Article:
Good News from the Resistance: Take this quiz: Name 5 Trump-related dramas (typically Twitter-induced) that got extensive press coverage the first half of July. Hard to do, right? There are just too many stories, changing too quickly. Yet, there’s one sticky issue that won’t go away: immigration. Our Racist-in-Chief is relentless in his efforts to rid the U.S. of all non-white immigrants. The white ones? He’s okay with those. Our forward-thinking Sexual Predator-in-Chief doesn’t want to limit his dating pool once Melania leaves him.
Here’s the thing: Contrary to predictions made after the 2017 Women’s March, we have not become inured to “the new normal” of racism and hate. Spiteful Executive Orders and callow Tweets still rouse us to action. In a weird way, the object of our resistance is protecting us from resistance fatigue, by handing us such a diverse menu of options. Does the mental health crisis in immigrant detention centers get you to call your member of Congress? If not, then perhaps the spike in children being separated from their parents at the border will. Do the threatened ICE raids motivate you to have that conversation with your neighbor about why she should register to vote? If not, then maybe the vitriol he’s lobbed at The Squad will. Our resistance has not fizzled. Rather, it’s become more creative, targeted, and diverse. It’s now big enough and strong enough so that when some of us need to take a break to recharge, others are ready to jump in and carry the torch.
Yes, we’re still showing up. At the beginning of July, tens of thousands of us rallied across the U.S. to #ClosetheCamps, and two weeks later we showed up again, at 600+ Lights for Liberty events protesting ICE detention centers. Japanese-Americans who were interned during WWII and #JewsAgainstICE are showing up in force with the message, “never again.” Latter-day Saints are protesting poor treatment of immigrants, whom they consider like-minded “pioneers”; a 90-year old nun got arrested in D.C., along with 70 of her Catholic colleagues. And during the World Cup, a group of French soccer fans joined the resistance by chanting “F*ck Trump” during a live Fox TV broadcast.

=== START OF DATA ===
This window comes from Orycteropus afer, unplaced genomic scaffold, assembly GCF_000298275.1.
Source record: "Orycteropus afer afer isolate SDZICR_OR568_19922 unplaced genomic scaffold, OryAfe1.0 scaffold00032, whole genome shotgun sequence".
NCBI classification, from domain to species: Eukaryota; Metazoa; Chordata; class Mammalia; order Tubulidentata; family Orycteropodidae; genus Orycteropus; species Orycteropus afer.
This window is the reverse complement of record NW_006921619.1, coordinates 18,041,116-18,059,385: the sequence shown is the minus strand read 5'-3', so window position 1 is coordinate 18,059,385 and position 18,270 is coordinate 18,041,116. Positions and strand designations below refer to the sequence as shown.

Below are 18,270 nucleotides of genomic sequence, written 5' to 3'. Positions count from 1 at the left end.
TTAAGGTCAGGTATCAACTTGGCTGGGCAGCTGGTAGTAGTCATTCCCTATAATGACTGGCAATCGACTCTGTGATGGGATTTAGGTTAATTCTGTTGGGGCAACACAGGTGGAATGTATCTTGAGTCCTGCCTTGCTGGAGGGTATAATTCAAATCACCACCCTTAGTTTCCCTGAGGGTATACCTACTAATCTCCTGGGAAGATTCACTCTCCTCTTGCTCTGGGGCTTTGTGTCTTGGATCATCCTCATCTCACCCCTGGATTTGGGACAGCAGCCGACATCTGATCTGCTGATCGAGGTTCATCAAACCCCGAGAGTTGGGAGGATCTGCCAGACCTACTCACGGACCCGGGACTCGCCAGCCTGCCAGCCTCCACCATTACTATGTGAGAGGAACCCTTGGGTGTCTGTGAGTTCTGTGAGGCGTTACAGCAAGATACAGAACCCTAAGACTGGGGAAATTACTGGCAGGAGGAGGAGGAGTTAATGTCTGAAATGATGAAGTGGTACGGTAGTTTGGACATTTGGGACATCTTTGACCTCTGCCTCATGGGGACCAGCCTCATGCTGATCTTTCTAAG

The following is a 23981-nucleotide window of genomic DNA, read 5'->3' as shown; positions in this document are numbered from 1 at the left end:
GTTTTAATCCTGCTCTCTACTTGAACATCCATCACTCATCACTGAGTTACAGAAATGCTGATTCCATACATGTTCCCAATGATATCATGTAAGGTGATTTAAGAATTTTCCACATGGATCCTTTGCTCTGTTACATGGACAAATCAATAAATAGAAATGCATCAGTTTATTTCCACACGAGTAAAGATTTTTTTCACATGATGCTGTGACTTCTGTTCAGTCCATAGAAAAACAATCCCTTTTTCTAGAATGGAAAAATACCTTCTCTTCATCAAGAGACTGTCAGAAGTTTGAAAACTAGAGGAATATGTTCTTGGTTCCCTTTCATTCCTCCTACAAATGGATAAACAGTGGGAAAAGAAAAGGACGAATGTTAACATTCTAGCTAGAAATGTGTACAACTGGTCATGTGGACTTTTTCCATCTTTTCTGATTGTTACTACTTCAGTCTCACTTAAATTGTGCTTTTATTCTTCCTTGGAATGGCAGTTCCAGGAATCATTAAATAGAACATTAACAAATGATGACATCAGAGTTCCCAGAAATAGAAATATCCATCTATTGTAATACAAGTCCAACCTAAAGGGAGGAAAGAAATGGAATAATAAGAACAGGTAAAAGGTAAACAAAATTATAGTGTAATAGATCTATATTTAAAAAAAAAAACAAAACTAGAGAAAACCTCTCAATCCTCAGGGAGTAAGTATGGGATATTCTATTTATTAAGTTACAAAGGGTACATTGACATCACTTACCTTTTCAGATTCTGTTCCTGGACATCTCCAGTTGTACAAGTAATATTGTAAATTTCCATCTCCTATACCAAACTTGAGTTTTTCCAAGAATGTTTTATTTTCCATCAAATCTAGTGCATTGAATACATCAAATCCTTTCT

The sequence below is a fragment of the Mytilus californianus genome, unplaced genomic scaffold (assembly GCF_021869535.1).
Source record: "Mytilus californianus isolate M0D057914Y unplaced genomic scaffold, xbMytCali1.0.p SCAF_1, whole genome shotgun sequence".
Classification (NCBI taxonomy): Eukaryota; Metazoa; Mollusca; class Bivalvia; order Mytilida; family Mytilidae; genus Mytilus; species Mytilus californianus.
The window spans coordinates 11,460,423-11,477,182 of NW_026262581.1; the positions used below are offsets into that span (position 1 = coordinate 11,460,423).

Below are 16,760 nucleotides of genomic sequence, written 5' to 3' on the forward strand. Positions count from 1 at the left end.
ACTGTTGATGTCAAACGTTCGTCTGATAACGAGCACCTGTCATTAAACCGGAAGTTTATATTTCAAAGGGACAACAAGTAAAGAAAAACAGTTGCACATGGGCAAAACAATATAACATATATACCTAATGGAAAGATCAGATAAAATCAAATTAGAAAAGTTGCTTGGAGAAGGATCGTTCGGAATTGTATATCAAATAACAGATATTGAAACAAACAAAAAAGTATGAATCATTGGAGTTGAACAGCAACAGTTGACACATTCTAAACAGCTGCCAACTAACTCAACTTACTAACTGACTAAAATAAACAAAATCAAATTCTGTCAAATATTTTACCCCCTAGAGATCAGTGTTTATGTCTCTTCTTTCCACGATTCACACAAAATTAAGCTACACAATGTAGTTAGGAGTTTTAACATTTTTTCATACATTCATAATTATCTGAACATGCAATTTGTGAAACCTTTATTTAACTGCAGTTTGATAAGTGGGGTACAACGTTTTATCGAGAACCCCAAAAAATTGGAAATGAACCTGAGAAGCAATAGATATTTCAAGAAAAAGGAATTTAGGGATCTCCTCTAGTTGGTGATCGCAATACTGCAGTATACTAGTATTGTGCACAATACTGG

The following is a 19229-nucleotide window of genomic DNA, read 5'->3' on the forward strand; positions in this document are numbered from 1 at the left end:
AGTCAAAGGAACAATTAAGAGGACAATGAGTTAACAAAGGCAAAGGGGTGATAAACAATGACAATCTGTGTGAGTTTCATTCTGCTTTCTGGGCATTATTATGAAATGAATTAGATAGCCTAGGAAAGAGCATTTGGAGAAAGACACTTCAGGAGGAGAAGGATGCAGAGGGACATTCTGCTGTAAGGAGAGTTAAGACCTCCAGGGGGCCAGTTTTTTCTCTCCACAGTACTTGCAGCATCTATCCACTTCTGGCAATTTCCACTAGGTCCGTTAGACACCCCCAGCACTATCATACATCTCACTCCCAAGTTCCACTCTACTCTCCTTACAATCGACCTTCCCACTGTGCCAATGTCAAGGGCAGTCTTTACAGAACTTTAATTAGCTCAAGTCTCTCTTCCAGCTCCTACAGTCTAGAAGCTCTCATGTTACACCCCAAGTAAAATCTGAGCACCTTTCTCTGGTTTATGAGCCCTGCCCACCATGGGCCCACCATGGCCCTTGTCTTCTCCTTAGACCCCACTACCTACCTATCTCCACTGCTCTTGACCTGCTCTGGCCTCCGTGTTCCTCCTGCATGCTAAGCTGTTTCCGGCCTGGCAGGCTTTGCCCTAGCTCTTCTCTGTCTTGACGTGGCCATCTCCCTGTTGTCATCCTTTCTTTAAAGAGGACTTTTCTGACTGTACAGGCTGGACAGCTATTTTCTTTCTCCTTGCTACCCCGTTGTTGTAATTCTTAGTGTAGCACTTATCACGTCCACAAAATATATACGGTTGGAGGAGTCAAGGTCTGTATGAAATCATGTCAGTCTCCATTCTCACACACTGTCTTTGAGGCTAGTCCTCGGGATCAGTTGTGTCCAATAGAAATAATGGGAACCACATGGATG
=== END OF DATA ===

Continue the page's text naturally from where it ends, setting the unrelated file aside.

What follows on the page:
In Iowa, 50 moms took over Senator Joni Ernst’s office to protest the treatment of immigrant kids. In Phoenix, an abandoned school was turned into a Welcome Center for asylum-seeking families.. In Nashville, when ICE showed up for a father and his 12-year old son, their neighbors formed a human chain to protect them. Kindness keeps breaking through.
What do we have to show for our work? A recent poll shows Mitch McConnell (R-KY) as the country’s most disliked Senator, followed closely by Susan Collins (R-ME). In 2020, McConnell will have a strong opponent, and Collins just announced she may be retiring. States are passing laws ensuring voting rights and immigrant rights. ICE’s highly publicized sweep that was intended to roundup 2,100 undocumented immigrants netted 35 people. Lawmakers representing the RNC’s host city passed a resolution condemning Trump’s “racist and xenophobic” language, adding that it will not be tolerated in the city. And critics of the Administration’s immigration “policies” are winning the on-line messaging fight.
At the same time, large swaths of Trump’s immigration agenda are being held up in courts. This week, a judge issued a preliminary injunction against new restrictions that would have stopped most asylum-seekers coming into the U.S. via Mexico. His attempt to deny bail to asylum-seekers who have been jailed was quashed. And don’t forget – the Supreme Court ruled not to allow a citizenship question on the 2020 Census. Trump was ready to fight that, too, but ultimately backed down. Public pressure is likely to have had something to do with his decision. That’s you, that’s me, that’s us.
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